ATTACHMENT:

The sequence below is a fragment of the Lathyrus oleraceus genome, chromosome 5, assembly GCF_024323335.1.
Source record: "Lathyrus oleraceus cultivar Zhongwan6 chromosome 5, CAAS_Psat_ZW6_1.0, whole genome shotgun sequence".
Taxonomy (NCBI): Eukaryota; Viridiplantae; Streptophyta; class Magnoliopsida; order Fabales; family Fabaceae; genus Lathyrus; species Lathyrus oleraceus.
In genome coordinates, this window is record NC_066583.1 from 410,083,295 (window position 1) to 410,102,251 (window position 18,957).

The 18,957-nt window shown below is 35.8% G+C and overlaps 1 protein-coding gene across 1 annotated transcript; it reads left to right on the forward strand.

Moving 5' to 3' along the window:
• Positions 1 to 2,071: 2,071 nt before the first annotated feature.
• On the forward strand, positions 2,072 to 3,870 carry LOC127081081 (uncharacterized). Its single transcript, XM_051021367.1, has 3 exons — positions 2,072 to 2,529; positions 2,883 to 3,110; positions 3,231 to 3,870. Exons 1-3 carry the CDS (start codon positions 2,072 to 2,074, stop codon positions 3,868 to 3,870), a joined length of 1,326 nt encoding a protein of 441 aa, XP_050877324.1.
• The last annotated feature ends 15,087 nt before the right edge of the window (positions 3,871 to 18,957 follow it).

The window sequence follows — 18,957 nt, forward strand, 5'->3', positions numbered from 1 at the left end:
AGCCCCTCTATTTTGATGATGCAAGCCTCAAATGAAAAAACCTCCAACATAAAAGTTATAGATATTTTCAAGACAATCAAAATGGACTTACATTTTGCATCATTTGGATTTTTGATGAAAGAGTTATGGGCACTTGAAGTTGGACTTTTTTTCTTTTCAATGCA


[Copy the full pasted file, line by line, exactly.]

The sequence below is a fragment of the Lathyrus oleraceus genome, chromosome 5, assembly GCF_024323335.1.
Source record: "Lathyrus oleraceus cultivar Zhongwan6 chromosome 5, CAAS_Psat_ZW6_1.0, whole genome shotgun sequence".
Taxonomy (NCBI): Eukaryota; Viridiplantae; Streptophyta; class Magnoliopsida; order Fabales; family Fabaceae; genus Lathyrus; species Lathyrus oleraceus.
In genome coordinates, this window is record NC_066583.1 from 410,083,295 (window position 1) to 410,102,251 (window position 18,957).

The 18,957-nt window shown below is 35.8% G+C and overlaps 1 protein-coding gene across 1 annotated transcript; it reads left to right on the forward strand.

Moving 5' to 3' along the window:
• Positions 1 to 2,071: 2,071 nt before the first annotated feature.
• On the forward strand, positions 2,072 to 3,870 carry LOC127081081 (uncharacterized). Its single transcript, XM_051021367.1, has 3 exons — positions 2,072 to 2,529; positions 2,883 to 3,110; positions 3,231 to 3,870. Exons 1-3 carry the CDS (start codon positions 2,072 to 2,074, stop codon positions 3,868 to 3,870), a joined length of 1,326 nt encoding a protein of 441 aa, XP_050877324.1.
• The last annotated feature ends 15,087 nt before the right edge of the window (positions 3,871 to 18,957 follow it).

The window sequence follows — 18,957 nt, forward strand, 5'->3', positions numbered from 1 at the left end:
AGCCCCTCTATTTTGATGATGCAAGCCTCAAATGAAAAAACCTCCAACATAAAAGTTATAGATATTTTCAAGACAATCAAAATGGACTTACATTTTGCATCATTTGGATTTTTGATGAAAGAGTTATGGGCACTTGAAGTTGGACTTTTTTTCTTTTCAATGCA